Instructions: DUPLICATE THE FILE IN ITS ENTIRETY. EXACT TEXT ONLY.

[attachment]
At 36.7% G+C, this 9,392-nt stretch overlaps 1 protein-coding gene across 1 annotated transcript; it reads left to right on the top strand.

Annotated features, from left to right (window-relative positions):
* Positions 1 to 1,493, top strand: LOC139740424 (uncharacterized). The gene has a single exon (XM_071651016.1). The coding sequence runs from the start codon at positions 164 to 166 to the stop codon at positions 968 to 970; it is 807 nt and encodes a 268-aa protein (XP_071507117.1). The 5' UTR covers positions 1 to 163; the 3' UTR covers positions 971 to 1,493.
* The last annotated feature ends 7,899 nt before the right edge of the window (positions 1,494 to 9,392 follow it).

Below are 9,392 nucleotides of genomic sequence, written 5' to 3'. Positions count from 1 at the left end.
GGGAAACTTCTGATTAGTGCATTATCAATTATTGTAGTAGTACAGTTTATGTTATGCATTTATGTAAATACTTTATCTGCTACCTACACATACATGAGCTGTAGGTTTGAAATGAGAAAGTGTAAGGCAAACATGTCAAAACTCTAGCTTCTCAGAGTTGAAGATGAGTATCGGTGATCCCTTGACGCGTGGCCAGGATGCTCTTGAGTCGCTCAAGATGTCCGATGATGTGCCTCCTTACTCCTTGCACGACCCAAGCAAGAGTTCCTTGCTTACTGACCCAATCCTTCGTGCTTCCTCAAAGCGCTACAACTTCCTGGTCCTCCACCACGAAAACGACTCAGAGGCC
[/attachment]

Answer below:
At 36.7% G+C, this 9,392-nt stretch overlaps 1 protein-coding gene across 1 annotated transcript; it reads left to right on the top strand.

Annotated features, from left to right (window-relative positions):
* Positions 1 to 1,493, top strand: LOC139740424 (uncharacterized). The gene has a single exon (XM_071651016.1). The coding sequence runs from the start codon at positions 164 to 166 to the stop codon at positions 968 to 970; it is 807 nt and encodes a 268-aa protein (XP_071507117.1). The 5' UTR covers positions 1 to 163; the 3' UTR covers positions 971 to 1,493.
* The last annotated feature ends 7,899 nt before the right edge of the window (positions 1,494 to 9,392 follow it).

Below are 9,392 nucleotides of genomic sequence, written 5' to 3'. Positions count from 1 at the left end.
GGGAAACTTCTGATTAGTGCATTATCAATTATTGTAGTAGTACAGTTTATGTTATGCATTTATGTAAATACTTTATCTGCTACCTACACATACATGAGCTGTAGGTTTGAAATGAGAAAGTGTAAGGCAAACATGTCAAAACTCTAGCTTCTCAGAGTTGAAGATGAGTATCGGTGATCCCTTGACGCGTGGCCAGGATGCTCTTGAGTCGCTCAAGATGTCCGATGATGTGCCTCCTTACTCCTTGCACGACCCAAGCAAGAGTTCCTTGCTTACTGACCCAATCCTTCGTGCTTCCTCAAAGCGCTACAACTTCCTGGTCCTCCACCACGAAAACGACTCAGAGGCC